Tuesday, January 28, 2014

We will be doing this tomorrow.

A bit long, but thorough and worth watching.



Just because.




Monday, January 27, 2014

Snow day !


Tuesday, January 21, 2014

SEND Acension 2 the World Hoop Dance Championships



The Two Row Times  

There’s this kid I know of, well he’s not a kid actually. More of a young man. His name is Ascension. His mama and I were pregnant at the same time and would often wave miserably at each other as we waddled throughout the hot summer of 2001.

Ascension is a pow wow dancer. He is 12 years old and he has been performing hoop dance since he was only two. He has danced all over the world with his family and the Tribal Vision Dance company. He has shared the stage with many excellent performers, including Nelly Furtado! This year, his parents made the decision to take him to Phoenix, Arizona for the 24th Annual Heard Museum World Championship Hoop Dance Contest on Feb. 8 & 9, 2014.

The thing is, there is no ‘Big Name Company Foundation for Pow Wow Arts’. Nor does the pow wow qualify as a sport, even though the competition is physically intense. Everyone and anyone who travels competitively for pow wow dancing has to fund it on their own. Some people sell tickets and have Indian Taco fundraisers, as is the case with Ascension’s family.

Here’s where my column comes in. Ascension is a fantastic dancer. Not only that, he has a terrific stage presence and is an honest to goodness pure representation of how a young man from Six Nations should behave. In my opinion, he could be a role model. Additionally his parents believe in him so much, they are willing to put life aside for a week to drive him to Phoenix from Six Nations to compete in the World Championships. This is the kind of love and power that decolonization is made of.

Next is where you, my loving readers come in. We posted a message a few weeks ago for our Pay if Forward 2014 campaign in partnership with the Everlasting Tree School and Ascension is the first nominee. It’s gonna cost the family about $3000 to get him there, and we only have a month. Less than actually. His mom is selling beadwork on the side to raise the money to get him to Phoenix and there are some 50/50 tickets for sale as well. But I know with 23,000 copies of the Two Row Times going out every week, combined with our awesome readers on social media we can reach out and help too.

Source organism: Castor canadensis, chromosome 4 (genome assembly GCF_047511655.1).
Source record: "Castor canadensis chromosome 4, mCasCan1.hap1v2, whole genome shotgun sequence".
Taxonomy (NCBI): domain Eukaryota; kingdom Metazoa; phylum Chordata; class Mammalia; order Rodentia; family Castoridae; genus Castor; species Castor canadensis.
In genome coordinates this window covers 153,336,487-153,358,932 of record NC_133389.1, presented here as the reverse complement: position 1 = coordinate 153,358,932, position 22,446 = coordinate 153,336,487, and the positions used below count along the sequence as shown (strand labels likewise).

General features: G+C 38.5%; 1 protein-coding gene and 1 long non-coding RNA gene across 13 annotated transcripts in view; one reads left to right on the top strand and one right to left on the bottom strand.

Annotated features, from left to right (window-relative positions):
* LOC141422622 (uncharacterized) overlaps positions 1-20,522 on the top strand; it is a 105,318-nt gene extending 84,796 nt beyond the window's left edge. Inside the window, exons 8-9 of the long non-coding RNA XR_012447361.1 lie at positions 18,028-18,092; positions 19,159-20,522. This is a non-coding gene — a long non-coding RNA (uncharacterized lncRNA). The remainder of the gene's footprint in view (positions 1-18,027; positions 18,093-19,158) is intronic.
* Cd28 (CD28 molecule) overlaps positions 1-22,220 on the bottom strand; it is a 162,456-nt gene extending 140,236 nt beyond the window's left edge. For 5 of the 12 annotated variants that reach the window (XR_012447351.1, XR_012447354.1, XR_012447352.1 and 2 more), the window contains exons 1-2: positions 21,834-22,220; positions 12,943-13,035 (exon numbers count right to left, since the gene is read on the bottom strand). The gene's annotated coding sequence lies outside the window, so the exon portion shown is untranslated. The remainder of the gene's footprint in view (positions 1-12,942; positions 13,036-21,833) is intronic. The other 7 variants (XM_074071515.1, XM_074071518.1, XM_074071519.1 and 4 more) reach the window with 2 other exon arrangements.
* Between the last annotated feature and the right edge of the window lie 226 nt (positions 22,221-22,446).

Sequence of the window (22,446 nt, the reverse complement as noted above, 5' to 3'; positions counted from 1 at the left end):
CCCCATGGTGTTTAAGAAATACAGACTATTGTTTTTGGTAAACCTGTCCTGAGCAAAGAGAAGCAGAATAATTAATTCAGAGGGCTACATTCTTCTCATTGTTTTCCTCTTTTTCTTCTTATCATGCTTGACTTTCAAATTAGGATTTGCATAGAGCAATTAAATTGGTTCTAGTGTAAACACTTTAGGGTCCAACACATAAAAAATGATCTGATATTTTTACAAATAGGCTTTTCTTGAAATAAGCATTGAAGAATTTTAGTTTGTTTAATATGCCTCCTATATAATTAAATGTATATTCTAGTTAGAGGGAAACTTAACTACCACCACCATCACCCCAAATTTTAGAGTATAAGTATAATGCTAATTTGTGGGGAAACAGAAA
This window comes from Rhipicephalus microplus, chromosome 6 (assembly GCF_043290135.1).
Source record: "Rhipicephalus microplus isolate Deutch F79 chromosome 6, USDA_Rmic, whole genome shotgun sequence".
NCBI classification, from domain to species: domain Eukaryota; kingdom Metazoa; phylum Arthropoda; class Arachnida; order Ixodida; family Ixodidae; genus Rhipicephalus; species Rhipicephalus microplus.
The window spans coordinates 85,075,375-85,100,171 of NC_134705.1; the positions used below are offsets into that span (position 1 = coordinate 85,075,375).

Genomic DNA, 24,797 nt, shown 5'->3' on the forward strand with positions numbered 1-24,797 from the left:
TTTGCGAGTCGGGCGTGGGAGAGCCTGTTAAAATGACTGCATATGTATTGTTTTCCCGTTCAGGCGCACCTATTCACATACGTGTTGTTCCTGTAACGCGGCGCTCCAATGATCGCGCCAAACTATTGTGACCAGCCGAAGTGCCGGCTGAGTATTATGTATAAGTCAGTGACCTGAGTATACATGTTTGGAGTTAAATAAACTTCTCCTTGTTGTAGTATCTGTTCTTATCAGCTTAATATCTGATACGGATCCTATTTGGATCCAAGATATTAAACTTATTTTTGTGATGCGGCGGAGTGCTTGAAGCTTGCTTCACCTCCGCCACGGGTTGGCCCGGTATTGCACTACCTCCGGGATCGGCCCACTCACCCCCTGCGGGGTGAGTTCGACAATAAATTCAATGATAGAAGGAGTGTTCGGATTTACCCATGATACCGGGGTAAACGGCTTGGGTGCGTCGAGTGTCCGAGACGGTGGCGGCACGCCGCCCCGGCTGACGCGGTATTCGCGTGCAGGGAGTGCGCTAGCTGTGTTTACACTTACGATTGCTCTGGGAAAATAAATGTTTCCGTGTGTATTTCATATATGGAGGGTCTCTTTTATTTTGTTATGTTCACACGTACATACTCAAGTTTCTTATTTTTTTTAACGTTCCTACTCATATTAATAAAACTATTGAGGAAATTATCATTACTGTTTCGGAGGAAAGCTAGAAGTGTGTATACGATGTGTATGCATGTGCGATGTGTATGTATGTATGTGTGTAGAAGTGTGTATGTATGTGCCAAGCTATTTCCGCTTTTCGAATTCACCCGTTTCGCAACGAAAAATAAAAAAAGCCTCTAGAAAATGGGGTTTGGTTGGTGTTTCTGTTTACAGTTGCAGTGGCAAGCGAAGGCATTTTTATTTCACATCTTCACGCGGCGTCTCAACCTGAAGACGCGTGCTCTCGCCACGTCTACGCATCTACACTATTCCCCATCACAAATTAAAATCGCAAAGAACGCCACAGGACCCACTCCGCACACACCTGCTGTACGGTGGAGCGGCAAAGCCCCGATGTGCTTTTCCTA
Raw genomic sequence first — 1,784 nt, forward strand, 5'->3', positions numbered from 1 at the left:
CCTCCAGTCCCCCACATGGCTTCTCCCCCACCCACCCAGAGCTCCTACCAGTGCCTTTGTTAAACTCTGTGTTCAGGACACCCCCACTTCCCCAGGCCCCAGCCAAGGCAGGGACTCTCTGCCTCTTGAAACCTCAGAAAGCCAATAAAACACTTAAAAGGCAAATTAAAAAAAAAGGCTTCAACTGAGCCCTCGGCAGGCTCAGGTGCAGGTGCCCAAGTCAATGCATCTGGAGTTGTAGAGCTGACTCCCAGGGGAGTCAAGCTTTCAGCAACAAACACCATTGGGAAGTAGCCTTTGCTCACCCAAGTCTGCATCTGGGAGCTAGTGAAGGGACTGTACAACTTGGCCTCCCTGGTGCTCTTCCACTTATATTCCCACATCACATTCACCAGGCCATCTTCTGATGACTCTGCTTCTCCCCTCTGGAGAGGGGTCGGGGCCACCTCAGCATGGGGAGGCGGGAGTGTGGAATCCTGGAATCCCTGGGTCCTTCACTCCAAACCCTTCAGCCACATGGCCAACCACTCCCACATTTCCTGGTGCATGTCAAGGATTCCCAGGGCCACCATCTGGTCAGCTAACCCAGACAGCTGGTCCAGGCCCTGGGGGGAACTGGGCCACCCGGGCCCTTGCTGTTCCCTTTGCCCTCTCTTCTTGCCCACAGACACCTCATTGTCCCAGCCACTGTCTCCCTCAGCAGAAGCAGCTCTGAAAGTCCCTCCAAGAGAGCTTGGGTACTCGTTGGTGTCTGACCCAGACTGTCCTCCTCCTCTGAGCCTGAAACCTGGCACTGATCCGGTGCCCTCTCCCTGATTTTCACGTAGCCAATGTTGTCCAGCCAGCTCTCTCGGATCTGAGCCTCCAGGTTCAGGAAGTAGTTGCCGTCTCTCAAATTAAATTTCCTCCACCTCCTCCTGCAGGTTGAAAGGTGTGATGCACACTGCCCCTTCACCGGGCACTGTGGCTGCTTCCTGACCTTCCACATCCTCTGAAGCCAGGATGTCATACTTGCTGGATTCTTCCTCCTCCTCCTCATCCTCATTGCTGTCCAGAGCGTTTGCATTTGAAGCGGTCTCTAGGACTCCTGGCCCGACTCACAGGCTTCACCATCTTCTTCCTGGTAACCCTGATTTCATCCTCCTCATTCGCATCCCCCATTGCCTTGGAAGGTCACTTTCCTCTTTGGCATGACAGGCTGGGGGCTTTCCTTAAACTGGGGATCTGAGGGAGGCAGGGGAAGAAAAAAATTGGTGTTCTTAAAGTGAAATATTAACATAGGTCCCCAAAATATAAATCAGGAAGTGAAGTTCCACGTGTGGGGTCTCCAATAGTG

Here is what I propose we do, in two simple steps.
If you support his journey to the championships you can sponsor him.


You can send an email money transaction to tworowpayitforward@gmail.com (Yes, you can do that these days!) If you are in the Six Nations area you can also drop off donations to our storefront counter through Icky’s Tobacconist & Variety at 741 Sour Springs Road.


Tuesday, January 14, 2014

A little about Rachel's Challenge

Each day 160,000 students do not go to school because they are bullied, teased and harassed. By turning the story of a tragic death at Columbine High School into a mission for change, Rachel's Challenge is helping create safer learning environments and making a world-wide impact.
Rachel's Challenge is a series of student empowering programs and strategies that equip students and adults to combat bullying and allay feelings of isolation and despair by creating a culture of kindness and compassion. The programs are based on the writings and life of 17 year-old Rachel Scott who was the first student killed at Columbine High School in 1999. Rachel left a legacy of reaching out to those who were different, who were picked on by others, or who were new at her school. Shortly before her death she wrote,
"I have this theory that if one person can go out of their way to show compassion, then it will start a chain reaction of the same. People will never know how far a little kindness can go."
Rachel's Challenge was started by Rachel's dad and stepmom, Darrell and Sandy Scott when they realized that the writings and drawings Rachel left not only had an impact on her friends and classmates, but also resonated with students around the world. Although Rachel was a typical teenager who even wrote about her "ups and downs," she had a passion and conviction that she would someday change the world. The Scott family knew her story and passion had to be told to inspire others to make their world a better place.
More than 19 million people have been touched by Rachel's message, and they continue the legacy of making a difference in their communities. Each year at least 2 million more people are added to that number. These are just a couple of the results of Rachel's Challenge. In one survey, 78% of students indicated they would definitely intervene in a bullying incident in their school after seeing Rachel's Challenge. In the last 3 years, Rachel’s Challenge has received nearly 500 unsolicited emails from students stating that after hearing Rachel’s story they reached out for help as they were contemplating suicide. Some even state that “Rachel saved their life”.
Rachel's Challenge is a non-profit, non-political, non-religious organization based in Littleton, Colorado.